Once your register your images with the US Copyright Office, you will likely find it worth the time and effort to prosecute infringements that occur in the United States. So, foreign photographers, register your images in the US now!

Take my advice; get professional help.

Nov 9, 2005

Posting Photos on Website = Published?

Many photographers post their images on the web. Are those images "published" for purposes of copyright registration? It depends.

You have published your copyright when you distribute copies of your work to the public by sale, lending, or leasing. Publication also includes the offering to distribute copies of your work to others for the purpose of further distribution. Display of a work without more does not in of itself constitute publication.

The courts have not spoken directly on whether posting a photo on a website constitutes publication. But it should not make a difference that the photo is posted on the internet as opposed to displaying a print. In other words, it is not the act of putting a photograph on a website, but the intent of the posting of the image, that is the determining factor that a photo is published. If it appears that you are offering to license the image or sell a print of the photo from your website, it likely would be classified as published. If you are posting your image only to share it with others, without any obvious intent to sell or further distribute it, it may not be deemed published.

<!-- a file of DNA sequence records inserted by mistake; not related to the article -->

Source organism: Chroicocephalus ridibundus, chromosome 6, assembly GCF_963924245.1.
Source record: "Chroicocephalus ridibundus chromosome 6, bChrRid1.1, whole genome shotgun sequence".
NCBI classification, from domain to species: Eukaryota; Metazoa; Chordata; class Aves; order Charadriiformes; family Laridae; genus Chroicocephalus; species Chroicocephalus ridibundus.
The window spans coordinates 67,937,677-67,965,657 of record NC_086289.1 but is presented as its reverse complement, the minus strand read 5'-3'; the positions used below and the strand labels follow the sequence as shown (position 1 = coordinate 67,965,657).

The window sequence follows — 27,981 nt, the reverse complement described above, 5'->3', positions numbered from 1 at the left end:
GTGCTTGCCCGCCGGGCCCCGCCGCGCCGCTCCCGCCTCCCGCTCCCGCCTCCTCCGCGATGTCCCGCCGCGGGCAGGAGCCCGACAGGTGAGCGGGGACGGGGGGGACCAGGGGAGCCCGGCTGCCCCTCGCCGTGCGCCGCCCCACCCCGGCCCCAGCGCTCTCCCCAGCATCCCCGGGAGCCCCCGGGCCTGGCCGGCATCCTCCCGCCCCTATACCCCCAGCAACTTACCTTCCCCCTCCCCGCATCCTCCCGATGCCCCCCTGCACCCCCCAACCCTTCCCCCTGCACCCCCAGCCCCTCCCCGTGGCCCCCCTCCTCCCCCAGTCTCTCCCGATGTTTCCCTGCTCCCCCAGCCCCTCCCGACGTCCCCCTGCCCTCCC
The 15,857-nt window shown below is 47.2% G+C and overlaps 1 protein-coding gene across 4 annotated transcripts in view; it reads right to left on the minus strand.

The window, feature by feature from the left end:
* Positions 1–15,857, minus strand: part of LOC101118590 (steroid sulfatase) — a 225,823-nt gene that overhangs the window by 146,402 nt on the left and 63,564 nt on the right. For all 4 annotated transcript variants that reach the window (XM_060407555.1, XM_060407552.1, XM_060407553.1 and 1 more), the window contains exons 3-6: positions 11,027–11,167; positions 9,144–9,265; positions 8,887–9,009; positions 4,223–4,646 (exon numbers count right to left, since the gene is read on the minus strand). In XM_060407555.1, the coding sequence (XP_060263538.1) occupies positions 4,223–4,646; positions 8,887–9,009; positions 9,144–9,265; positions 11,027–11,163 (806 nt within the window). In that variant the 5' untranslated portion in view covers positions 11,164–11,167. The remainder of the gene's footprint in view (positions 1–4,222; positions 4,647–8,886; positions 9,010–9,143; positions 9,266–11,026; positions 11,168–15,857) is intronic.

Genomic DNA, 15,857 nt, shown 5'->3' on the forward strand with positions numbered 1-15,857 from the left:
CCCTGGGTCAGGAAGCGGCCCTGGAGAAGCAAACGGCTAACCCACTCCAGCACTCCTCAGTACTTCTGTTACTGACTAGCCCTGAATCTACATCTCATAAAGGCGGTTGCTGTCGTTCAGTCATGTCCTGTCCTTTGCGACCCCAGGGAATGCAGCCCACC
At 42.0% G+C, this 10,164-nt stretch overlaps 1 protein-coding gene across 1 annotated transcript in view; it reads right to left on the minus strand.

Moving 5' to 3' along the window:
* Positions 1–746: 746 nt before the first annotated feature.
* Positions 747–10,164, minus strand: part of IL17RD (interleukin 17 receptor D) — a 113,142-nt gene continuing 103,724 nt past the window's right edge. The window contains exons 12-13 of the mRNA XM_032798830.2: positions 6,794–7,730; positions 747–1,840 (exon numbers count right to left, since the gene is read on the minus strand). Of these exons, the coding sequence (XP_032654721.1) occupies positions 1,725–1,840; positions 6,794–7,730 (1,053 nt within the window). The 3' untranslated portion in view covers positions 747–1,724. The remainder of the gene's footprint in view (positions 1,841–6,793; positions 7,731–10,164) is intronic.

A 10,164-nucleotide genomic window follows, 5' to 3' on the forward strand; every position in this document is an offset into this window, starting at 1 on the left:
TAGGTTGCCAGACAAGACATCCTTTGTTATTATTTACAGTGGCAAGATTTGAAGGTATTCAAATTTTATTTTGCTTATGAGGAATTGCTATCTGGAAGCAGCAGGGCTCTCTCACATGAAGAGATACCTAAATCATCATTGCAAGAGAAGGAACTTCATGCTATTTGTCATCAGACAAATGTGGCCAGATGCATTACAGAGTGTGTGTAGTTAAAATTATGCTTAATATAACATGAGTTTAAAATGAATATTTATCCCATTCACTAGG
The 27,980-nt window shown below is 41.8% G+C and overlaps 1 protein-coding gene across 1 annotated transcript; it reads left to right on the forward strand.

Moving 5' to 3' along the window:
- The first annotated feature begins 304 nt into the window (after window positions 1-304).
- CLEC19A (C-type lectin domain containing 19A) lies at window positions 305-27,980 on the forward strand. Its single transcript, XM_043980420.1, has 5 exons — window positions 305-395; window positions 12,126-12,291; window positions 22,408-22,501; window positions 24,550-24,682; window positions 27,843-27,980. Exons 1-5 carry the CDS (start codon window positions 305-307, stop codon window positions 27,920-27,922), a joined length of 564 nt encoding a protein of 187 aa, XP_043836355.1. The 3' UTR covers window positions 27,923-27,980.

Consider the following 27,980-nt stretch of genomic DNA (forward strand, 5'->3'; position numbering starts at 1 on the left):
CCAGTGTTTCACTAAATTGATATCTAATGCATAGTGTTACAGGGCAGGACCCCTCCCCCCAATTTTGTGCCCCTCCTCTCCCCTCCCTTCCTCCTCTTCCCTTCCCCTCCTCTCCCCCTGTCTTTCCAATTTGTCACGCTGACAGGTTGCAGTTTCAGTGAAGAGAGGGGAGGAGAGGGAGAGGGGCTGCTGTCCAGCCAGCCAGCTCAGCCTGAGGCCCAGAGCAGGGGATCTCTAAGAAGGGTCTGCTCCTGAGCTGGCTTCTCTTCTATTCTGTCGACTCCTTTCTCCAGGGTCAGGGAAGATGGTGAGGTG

It will not hurt you to register an image as published even if it is later determined not to be published (except for the extra registration work). It CAN hurt you to register an image as unpublished when it is later determined to be published.

Whatever you do, register your copyrights for the most protection.

Take my advice; get professional help.

Nov 3, 2005

Photographing our National Parks

Photographers love to shoot the treasures of our National Parks. But if you look too much like a professional with a tripod or long lens, you might get hassled by Park Rangers who insist on a permit or try to curtail your photography. Who's right? It depends.

Photography in National Parks falls under "Special Park Uses" and is addressed in Director’s Order #53. A "special park use" is a short-term activity that takes place in a park area and:

* provides a benefit to an individual, group or organization, rather than the public at large;